“The COVID-19 pandemic is a good example of a grand challenge that requires a collective, coordinated and sustained effort from numerous and different actors. The pandemic also shows that solving grand challenges requires pursuing bold ideas and adopting less conventional approaches. We therefore decided to study a tool that could generate novel ideas by gathering a variety of actors,” says Marcel Bogers.
The special tool the researchers studied was a hackathon, which has emerged in recent years as an innovative practice based on participatory activity. This was originally invented by information technology developers, meeting for a day or a week to create ideas and lay the foundations for later developing prototypes or concepts. In the new experiment, more than 30,000 people met in hackathons from six domains: health & life, business continuity, social & political cohesion, remote working & education, digital finance and other.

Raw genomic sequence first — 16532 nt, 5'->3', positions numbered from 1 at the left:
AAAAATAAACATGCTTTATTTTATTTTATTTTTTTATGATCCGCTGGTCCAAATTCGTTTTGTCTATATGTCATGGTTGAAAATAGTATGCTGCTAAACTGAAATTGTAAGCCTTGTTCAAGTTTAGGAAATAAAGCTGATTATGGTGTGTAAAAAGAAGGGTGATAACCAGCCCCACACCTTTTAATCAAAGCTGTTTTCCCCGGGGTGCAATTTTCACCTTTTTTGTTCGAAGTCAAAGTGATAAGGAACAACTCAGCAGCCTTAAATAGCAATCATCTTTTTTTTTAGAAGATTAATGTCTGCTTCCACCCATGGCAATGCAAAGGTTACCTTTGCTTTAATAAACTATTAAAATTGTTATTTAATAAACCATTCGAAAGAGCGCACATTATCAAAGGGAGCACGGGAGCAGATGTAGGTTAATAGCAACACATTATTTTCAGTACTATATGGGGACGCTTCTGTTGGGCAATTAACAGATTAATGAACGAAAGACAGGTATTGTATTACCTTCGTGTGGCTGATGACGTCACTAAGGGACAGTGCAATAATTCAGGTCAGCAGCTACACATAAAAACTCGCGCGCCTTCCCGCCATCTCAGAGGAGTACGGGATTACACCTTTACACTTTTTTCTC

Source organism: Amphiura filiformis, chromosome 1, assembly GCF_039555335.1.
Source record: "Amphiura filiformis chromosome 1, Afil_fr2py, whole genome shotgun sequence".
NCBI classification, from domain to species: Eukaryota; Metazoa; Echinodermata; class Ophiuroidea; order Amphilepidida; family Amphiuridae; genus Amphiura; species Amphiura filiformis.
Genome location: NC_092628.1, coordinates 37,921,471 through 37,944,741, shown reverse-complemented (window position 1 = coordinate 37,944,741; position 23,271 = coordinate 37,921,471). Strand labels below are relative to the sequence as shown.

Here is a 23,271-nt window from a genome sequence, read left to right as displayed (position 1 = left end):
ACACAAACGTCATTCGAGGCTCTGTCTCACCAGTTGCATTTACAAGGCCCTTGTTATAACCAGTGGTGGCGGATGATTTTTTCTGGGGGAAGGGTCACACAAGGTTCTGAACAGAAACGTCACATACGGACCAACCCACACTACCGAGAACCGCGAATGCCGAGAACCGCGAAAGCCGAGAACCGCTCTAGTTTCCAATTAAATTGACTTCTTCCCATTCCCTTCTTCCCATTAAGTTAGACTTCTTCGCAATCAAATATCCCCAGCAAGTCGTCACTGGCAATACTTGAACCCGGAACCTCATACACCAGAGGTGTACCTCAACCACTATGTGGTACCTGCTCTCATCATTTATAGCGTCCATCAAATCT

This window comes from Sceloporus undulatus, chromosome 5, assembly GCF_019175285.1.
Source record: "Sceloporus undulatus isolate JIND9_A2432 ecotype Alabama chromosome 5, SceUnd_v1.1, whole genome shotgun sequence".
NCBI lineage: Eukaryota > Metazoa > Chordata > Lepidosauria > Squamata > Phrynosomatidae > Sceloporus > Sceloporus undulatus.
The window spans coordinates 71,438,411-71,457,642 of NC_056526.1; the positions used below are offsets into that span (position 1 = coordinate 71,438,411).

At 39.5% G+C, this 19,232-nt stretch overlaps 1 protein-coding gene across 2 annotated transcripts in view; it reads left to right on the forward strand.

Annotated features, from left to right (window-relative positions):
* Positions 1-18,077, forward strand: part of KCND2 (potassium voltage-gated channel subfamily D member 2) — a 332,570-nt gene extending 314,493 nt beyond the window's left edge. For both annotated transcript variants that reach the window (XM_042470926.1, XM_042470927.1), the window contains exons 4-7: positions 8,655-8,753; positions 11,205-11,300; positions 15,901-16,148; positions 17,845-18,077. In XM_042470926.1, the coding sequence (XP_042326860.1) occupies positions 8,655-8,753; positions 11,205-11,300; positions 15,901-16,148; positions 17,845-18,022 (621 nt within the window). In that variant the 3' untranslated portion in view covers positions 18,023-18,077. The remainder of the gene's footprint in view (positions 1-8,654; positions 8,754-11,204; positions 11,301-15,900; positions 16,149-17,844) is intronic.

“Because of COVID-19, #EUvsVirus became not a physical but an online hackathon in which experts, innovators, investors and especially end-users from both Europe and elsewhere gathered for 3 days to develop innovative solutions for the COVID-19 grand challenge,” explains Marcel Bogers.
Other types of experts needed
The organizers then selected 117 of the thousands of ideas and invited participants to an online matchathon aimed at facilitating matchmaking with end-users such as hospitals and providing access to investors, companies, foundations and other funding opportunities from across the European Union. One idea was CoviFight, which integrates Bluetooth with social network analysis for effective contact tracking; #WeStudyTogether, an online learning community; Sophia Advisory, a consulting platform for small businesses; and Lunsj, an automated knowledge-sharing program.
“This became a dual experiment. Hackathons normally take place through an intense face-to-face meeting, but COVID-19 made this impossible, so having to organize it online was challenging, and the staging of the online meeting was clearly absolutely crucial, as was the building of online communities,” says Marcel Bogers.
The second part of the experiment was applying the hackathon concept itself as a tool for open innovation and idea development to solve grand challenges such as climate change, food supply or, in this case, COVID-19.